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Money Talk Podcast, Friday Oct. 15, 2021



Landaas & Company newsletter  October edition now available.

Advisors on This Week’s Show

Brian Kilb

Steve Giles

Chris Evers

(with Max Hoelzl and Joel Dresang)

Week in Review (October 11-15, 2021)

Significant Economic Indicators & Reports


No major announcements


Employers reined in on job openings and hiring in August, according to the Bureau of Labor Statistics. The number of help-wanted posts declined nearly 6% from a record 11.1 million openings in July. The 10.4 million openings in August still were up 62% from the year before and compared to an average of 4.7 million openings a month in 20 years of data. Job openings declined at hotels and restaurants, where hiring also declined in August amid concerns over the delta variant of the COVID-19 virus. Job separations, including layoffs and dismissals, were on par with July, but the rate of workers quitting their jobs reached a record high, suggesting employees were confident they could find new work.



The broadest measure of inflation showed prices continued to rise in August. The Bureau of Labor Statistics said its Consumer Price Index rose 0.4% in September, with costs for shelter and food accounting for more than half the increase. Year to year, headline inflation rose 5.4%, tied with June and July for the highest since 2008. Gas prices were up 42% since September 2020; used car prices rose 24%. Excluding prices for volatile food and energy items, the core CPI rose a more moderate 0.2% from August and was up 4% from September 2020, down from a 30-year high of 4.5% in June. Based on CPI data, the Social Security Administration announced a 5.9% adjustment to benefits in 2022. That was the biggest raise for Social Security recipients since a 7.4% boost in 1982.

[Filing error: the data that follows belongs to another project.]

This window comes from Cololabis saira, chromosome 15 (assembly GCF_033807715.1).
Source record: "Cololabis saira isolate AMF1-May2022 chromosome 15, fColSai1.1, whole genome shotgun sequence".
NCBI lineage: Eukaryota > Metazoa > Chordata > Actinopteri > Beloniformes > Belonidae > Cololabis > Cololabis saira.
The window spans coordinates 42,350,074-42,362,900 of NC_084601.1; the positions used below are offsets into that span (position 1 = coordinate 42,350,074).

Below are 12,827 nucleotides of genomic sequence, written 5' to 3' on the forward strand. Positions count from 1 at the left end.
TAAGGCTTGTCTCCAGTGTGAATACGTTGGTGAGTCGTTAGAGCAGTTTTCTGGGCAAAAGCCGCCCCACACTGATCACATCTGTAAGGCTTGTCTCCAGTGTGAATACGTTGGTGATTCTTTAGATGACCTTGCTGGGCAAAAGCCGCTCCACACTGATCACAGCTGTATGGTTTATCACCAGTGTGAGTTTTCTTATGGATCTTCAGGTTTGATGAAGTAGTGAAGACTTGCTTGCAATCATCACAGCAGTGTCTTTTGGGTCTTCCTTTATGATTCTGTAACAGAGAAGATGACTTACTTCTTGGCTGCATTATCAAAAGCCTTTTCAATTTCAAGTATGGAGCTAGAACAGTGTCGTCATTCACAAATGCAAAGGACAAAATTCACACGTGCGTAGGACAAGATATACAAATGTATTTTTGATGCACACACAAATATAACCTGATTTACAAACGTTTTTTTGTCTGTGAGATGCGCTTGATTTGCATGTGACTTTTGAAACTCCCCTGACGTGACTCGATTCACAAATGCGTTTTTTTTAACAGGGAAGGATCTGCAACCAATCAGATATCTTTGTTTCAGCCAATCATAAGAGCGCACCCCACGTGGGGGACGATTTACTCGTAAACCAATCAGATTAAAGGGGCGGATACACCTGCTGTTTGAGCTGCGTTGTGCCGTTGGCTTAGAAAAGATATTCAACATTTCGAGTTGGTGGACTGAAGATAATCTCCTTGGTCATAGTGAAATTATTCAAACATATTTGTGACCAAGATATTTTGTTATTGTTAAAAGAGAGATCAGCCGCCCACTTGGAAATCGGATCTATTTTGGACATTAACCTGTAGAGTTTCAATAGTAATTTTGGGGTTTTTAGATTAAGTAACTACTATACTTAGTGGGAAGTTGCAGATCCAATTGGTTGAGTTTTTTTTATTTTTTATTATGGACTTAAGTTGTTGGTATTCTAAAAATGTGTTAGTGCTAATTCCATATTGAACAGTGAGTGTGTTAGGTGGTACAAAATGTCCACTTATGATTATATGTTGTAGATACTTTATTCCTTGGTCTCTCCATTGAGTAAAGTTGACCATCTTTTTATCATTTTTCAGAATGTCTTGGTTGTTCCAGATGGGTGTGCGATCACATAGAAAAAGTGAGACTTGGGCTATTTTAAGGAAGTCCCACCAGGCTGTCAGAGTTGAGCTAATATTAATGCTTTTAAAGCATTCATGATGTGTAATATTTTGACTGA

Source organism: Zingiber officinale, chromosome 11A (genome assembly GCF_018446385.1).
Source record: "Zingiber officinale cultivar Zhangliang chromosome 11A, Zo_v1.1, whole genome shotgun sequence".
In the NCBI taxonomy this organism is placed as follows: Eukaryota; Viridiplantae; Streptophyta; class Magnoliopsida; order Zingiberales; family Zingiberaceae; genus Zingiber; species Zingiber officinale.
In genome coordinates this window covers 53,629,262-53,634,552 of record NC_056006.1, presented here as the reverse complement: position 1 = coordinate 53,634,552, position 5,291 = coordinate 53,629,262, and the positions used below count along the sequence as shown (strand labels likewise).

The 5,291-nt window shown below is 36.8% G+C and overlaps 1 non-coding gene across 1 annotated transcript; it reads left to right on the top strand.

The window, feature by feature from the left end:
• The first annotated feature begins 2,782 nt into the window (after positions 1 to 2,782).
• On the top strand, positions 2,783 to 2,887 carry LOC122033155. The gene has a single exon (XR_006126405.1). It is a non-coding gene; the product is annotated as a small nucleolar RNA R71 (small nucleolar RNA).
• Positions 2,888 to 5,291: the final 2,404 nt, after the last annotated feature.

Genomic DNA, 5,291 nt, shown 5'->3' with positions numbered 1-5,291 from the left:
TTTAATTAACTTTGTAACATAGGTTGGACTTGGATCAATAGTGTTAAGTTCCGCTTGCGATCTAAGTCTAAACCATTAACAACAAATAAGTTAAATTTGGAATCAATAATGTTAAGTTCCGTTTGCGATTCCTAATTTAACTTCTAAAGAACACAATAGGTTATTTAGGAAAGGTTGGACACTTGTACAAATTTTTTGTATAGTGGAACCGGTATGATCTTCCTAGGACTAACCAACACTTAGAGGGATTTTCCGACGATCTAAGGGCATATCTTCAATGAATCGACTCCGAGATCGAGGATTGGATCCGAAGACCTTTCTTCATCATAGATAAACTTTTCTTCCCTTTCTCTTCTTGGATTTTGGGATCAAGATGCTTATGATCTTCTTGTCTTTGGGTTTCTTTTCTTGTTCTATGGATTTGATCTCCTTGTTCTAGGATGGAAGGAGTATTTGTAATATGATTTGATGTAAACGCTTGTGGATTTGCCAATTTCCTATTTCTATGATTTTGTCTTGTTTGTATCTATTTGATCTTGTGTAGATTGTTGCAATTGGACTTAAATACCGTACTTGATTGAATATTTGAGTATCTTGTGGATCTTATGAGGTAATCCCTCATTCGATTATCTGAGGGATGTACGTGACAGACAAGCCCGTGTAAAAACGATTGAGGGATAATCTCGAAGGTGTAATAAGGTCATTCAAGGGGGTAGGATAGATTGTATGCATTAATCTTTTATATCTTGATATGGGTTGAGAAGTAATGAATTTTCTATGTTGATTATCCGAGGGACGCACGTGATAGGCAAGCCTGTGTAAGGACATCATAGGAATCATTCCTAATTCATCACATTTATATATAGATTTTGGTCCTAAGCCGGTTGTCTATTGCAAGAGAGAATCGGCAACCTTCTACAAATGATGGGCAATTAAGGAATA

The four-week moving average for initial unemployment claims fell for the first time in three weeks to its lowest level since the pandemic. Claims averaged 334,250 in the most recent reading from the Labor Department. That was 10% below the 54-year average but still 60% above where it was just before the pandemic. Altogether, 3.6 million Americans claimed jobless benefits in the most recent week, down 13% from the week before as more than 355,000 dropped from the rolls through expiring pandemic relief programs. The year before, claims reached 24.9 million.

Inflation on the wholesale level remained elevated in September, according to the Producer Price Index. The Bureau of Labor Statistics said higher costs for goods, including a 3.9% rise in gasoline prices, accounted for 80% of the increase in the PPI. Even so, the 0.5% gain was the lowest since December. The core index number, which excludes volatile prices for foods, energy and trade services, rose 0.2% from August and was up 5.9% from September 2020. In August, the core PPI rose 6.3% from the year before.


With consumer spending driving about 70% of the U.S. gross domestic product, a 0.7% gain in retail spending in September offered further evidence of continued economic growth. All but two of 13 retail categories increased sales in September, including gasoline stations, where sales rose 1.8% from August, boosted by higher prices. The Commerce Department said overall retail sales rose 13.9% from September 2020, led by a 38.2% increase at gas stations. Since the 2020 recession, sales recovery has been uneven among categories, with sales at online retailers rising at four times the rate of bars and restaurants.


A preliminary October reading of consumer sentiment suggested continued suppressed expectations amid lingering coronavirus concerns and supply-chain disruptions. The survey-based index from the University of Michigan has been near its early-pandemic lows for the last three months, which a Michigan economist said should dampen consumer spending into 2022.


  • Nasdaq – 14897, up 317 points or 2.2%
  • Standard & Poor’s 500 – 4471, up 80 points or 1.8%
  • Dow Jones Industrial – 35295, up 549 points or 1.6%
  • 10-year U.S. Treasury Note – 1.58%, down 0.03 point

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